Chemistry, Materials & Packaging
#BusinessCase:
Gap, H&M, Levi's, Target Mills Save $14.7M Through NRDC's Clean by Design Program

The Natural Resources Defense Council (NRDC) this week announced the stunning latest results of its Clean by Design program, a global model for sustainable manufacturing that is working with multinational apparel brand partners Target, Gap, Levi Strauss and H&M. According to NRDC’s latest analysis, the program’s production efficiency measures have enabled significant reductions in pollution, water and energy use, and chemicals at over 30 Chinese textile mills that create clothing for the brands, and delivered $14.73 million (92 million RMB) to the mills in total reduced operating costs (NRDC notes that participating mills invested $17.3 million in total one-time upfront costs to achieve these savings, with a payback time for the whole program of only 14 months.)

Chinese textile manufacturing — particularly the dyeing and finishing of fabric — is extremely water- and energy-intensive; it uses up to 250 tons of water for every ton of fabric produced — two or three times higher than that of the more efficient factories in the industrialized world — and nearly 6 tons of coal per ton of product, 2.5 times higher than that of the US in the 1990s, to generate the large quantities of steam and hot water necessary to dye and finish fabrics.

Textile manufacturing also discharges extremely high volumes of wastewater and pollutants, and uses a large variety of toxic chemicals in manufacturing; approximately 25 percent of the chemicals manufactured globally are applied in the textile industry, and China is the largest consumer of textile chemicals in the world.

NRDC says Clean by Design, launched in 2009, reduces the environmental footprint of textile mills — particularly energy and water use — with a business-friendly model that focuses on increasing production efficiencies, which saves the factories money.

The core of Clean by Design is a set of Ten Best Practices to reduce the industry's environmental footprint. Based on initial research by international experts at five Chinese textile mills, and then piloted at a dozen more, the Ten Best Practices are comprised of "low-hanging fruit" opportunities to improve environmental performance. They are easy to implement, low-cost, quick-return, and profitable, have an established track record of success in other textile mills, and are routinely updated to reflect the program's ever-expanding implementation experience.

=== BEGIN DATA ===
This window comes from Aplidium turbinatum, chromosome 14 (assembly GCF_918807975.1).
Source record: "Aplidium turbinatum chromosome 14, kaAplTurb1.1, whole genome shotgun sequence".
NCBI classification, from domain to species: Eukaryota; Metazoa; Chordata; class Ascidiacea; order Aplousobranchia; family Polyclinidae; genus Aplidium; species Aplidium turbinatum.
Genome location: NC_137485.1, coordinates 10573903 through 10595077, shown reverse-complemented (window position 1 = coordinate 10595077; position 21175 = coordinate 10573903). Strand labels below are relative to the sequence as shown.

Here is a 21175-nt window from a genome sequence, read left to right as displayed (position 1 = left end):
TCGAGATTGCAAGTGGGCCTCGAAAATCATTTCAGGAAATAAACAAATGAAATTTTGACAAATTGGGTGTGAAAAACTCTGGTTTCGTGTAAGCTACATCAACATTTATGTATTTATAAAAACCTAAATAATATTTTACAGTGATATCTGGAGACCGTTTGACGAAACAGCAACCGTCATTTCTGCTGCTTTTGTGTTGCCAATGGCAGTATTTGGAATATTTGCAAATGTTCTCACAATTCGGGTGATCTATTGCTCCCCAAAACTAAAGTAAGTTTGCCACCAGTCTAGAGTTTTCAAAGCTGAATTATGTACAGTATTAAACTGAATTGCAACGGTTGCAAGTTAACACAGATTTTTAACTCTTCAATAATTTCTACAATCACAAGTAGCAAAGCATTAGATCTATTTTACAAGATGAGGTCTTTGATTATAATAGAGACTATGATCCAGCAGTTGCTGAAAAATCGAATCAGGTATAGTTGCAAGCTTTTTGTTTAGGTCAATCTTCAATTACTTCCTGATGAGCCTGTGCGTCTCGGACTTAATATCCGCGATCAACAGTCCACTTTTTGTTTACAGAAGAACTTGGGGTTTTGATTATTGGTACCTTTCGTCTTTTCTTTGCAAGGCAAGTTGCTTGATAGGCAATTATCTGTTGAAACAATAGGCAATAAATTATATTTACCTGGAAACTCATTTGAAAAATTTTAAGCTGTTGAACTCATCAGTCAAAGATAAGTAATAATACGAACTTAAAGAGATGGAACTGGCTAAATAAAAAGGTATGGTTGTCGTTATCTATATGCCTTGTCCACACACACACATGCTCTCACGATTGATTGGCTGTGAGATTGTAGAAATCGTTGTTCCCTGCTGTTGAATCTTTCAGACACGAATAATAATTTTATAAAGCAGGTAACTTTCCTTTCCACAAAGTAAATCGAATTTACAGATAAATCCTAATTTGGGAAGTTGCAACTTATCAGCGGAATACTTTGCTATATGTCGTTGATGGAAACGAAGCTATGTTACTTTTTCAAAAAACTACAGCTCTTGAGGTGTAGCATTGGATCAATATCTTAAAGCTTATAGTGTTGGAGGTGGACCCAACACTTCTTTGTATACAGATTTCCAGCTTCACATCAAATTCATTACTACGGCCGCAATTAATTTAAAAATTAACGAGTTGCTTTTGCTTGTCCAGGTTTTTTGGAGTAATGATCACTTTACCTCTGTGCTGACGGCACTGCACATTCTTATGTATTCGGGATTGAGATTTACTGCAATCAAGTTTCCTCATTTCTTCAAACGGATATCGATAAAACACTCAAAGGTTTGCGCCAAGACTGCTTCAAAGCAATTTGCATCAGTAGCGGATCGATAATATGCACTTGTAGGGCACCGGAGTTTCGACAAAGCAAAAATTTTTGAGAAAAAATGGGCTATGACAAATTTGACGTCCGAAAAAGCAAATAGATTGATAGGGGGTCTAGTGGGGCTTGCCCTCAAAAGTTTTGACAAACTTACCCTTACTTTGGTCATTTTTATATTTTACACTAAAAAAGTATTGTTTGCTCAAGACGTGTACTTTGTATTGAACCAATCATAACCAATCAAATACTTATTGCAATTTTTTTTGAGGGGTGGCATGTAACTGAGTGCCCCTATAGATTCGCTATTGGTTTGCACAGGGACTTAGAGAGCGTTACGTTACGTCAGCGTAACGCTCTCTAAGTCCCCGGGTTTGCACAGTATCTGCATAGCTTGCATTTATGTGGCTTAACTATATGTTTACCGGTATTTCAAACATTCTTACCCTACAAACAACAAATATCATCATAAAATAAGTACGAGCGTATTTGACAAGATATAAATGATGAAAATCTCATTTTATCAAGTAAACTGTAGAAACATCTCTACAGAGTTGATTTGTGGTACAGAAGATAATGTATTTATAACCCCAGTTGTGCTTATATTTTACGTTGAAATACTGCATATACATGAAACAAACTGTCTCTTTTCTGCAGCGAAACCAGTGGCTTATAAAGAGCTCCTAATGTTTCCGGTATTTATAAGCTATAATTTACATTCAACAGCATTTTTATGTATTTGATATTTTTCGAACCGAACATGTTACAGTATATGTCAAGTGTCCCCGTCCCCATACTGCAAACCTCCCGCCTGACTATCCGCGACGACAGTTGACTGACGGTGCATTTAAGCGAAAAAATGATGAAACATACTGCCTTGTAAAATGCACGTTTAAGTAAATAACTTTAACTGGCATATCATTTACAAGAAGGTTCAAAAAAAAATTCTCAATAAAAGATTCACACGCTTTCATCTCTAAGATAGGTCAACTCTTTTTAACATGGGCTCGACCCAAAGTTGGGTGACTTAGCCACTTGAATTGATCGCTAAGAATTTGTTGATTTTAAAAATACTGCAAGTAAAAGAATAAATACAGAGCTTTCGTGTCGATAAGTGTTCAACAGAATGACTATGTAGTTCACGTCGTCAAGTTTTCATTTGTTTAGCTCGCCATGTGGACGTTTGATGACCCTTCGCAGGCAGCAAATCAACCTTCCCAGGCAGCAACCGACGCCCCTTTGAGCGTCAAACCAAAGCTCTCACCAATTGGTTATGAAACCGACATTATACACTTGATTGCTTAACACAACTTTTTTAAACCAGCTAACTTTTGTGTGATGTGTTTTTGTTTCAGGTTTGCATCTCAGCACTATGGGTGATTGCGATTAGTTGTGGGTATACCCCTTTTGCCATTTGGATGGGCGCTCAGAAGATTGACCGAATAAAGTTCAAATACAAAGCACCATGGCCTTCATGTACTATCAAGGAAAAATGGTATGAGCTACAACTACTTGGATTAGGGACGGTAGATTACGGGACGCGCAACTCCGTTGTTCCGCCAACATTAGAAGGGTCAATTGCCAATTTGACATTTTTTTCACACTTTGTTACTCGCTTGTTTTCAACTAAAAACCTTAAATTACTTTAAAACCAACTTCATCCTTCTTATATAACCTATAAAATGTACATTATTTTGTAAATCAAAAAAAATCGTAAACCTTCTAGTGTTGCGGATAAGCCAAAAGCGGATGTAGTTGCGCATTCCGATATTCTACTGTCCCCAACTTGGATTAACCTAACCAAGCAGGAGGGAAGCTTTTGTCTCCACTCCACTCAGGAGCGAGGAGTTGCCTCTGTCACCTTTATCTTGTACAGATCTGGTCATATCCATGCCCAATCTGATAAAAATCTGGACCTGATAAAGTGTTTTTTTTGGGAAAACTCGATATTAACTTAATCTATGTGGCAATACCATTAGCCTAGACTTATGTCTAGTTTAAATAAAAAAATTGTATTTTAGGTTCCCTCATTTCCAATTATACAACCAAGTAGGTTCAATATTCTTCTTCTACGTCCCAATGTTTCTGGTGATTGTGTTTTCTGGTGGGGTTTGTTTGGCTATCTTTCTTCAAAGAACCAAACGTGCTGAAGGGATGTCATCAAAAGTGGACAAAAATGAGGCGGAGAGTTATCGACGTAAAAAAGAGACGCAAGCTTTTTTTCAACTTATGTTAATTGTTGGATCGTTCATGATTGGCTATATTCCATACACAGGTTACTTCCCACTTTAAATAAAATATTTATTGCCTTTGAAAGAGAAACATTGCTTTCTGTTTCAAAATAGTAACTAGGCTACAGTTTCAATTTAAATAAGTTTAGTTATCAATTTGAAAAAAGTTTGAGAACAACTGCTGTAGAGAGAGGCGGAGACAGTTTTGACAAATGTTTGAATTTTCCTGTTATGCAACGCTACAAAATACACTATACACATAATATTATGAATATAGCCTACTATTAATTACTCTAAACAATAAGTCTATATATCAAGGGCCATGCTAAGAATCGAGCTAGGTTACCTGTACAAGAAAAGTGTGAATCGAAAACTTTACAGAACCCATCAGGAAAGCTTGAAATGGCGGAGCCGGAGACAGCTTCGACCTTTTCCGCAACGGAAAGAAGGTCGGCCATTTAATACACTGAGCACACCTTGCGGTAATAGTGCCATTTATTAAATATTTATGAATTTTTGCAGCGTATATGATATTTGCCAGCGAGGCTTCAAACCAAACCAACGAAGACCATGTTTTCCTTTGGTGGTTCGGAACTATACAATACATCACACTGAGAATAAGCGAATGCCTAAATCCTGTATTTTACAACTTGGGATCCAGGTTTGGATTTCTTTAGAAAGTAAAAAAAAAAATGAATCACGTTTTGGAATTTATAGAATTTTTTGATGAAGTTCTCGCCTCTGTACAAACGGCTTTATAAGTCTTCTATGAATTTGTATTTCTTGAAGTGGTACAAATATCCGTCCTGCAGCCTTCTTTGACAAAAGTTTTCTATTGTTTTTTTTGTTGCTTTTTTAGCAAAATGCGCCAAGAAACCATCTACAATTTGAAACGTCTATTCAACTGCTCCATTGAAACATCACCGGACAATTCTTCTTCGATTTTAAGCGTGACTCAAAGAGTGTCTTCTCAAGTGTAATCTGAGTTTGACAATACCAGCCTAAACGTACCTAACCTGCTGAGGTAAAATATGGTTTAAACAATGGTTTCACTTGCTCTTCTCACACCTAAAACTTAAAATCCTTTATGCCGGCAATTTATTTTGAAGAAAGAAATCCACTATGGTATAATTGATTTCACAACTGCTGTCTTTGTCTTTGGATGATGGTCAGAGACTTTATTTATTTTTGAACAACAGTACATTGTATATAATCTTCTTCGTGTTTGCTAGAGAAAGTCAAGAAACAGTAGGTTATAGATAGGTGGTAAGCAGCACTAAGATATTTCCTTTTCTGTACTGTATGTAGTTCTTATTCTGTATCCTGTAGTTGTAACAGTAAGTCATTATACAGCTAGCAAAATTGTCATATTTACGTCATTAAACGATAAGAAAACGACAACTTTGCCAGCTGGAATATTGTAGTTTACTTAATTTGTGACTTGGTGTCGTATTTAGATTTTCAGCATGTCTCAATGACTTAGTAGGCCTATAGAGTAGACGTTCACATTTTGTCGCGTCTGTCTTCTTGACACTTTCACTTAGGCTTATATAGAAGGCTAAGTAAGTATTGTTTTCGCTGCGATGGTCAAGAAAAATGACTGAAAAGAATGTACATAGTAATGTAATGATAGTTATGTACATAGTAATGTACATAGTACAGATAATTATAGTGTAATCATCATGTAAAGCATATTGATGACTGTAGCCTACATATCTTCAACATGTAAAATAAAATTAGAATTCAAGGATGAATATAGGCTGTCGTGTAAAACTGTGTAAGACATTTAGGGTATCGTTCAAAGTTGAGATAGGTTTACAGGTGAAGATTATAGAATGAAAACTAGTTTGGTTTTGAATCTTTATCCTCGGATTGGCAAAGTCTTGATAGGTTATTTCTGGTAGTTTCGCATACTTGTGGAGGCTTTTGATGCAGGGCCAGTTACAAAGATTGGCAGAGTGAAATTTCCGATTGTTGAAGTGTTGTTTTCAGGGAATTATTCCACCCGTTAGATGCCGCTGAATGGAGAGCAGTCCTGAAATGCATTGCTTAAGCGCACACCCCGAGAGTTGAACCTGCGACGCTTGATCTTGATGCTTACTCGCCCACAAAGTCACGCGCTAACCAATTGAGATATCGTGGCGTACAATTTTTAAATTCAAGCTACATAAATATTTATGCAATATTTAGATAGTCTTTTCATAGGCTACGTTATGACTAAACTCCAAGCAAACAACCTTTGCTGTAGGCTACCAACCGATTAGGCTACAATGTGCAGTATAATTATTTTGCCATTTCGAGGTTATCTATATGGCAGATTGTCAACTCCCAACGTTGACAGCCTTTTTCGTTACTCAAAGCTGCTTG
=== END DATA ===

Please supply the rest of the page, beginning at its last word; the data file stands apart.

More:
In the new report, The Textile Industry Leaps forward with Clean by Design: Bigger Profits Through Less Environmental Impact, NRDC details how it worked with its four multinational brand partners to take the Clean by Design program to two locations in China with high concentrations of textile mills: Shaoxing City in Zhejiang Province, and the Guangzhou metropolitan area of Guangdong Province. The NGO says it trained engineers and managers from more than 100 mills to develop their own implementation plans, providing additional expert assistance upon request.

The 33 mills that completed the program provided initial benchmarking information, hosted expert consultations, submitted implementation plans, undertook improvements, and completed reports from which NRDC evaluated the results. More than 90 percent of the 231 individual projects proposed for implementation by the mills were completed in 2014. In total, the program saved more than:

  • 3 million tons of water: Water savings averaged 9 percent, with the top five mills reducing water consumption by more than 20 percent.
  • 61,000 tons of coal: Energy reduction averaged 6 percent, with the top five mills reducing energy consumption more than 10 percent.
  • 36 million kWhs of electricity: Electricity reduction averaged 4 percent, with the top five mills reducing their electricity by more than 6.5 percent.
  • 400 tons of chemicals: Mostly dyes.
  • $14.7 million in operating costs: The annual return per mill averaged $440,000, with the top five performing mills saving more than $800,000.

“Apparel brands can use their buying power to reduce the environmental footprint of their manufacturing while enhancing the bottom line,” said Greer. “Without a doubt, the 21st century conscious consumer rewards brands and retailers that embrace responsible manufacturing and value triple-bottom line solutions. This practical and replicable action plan provides a proven blueprint for companies to drive a sustainable transformation of the fashion industry.”

NRDC says the resource reductions and economic returns of the Clean by Design 2014 class reflect permanent improvements that will continue to accumulate in the coming five to 10 years and beyond, multiplying their impact substantially.

In 2015, NRDC says Clean By Design will further expand, moving next to the greater Suzhou area, in Jiangsu Province, another Chinese city with a high concentration of textile mills. It will solicit broadened brand participation though alignment with the Sustainable Apparel Coalition, an association representing more than 40 percent of global apparel production.

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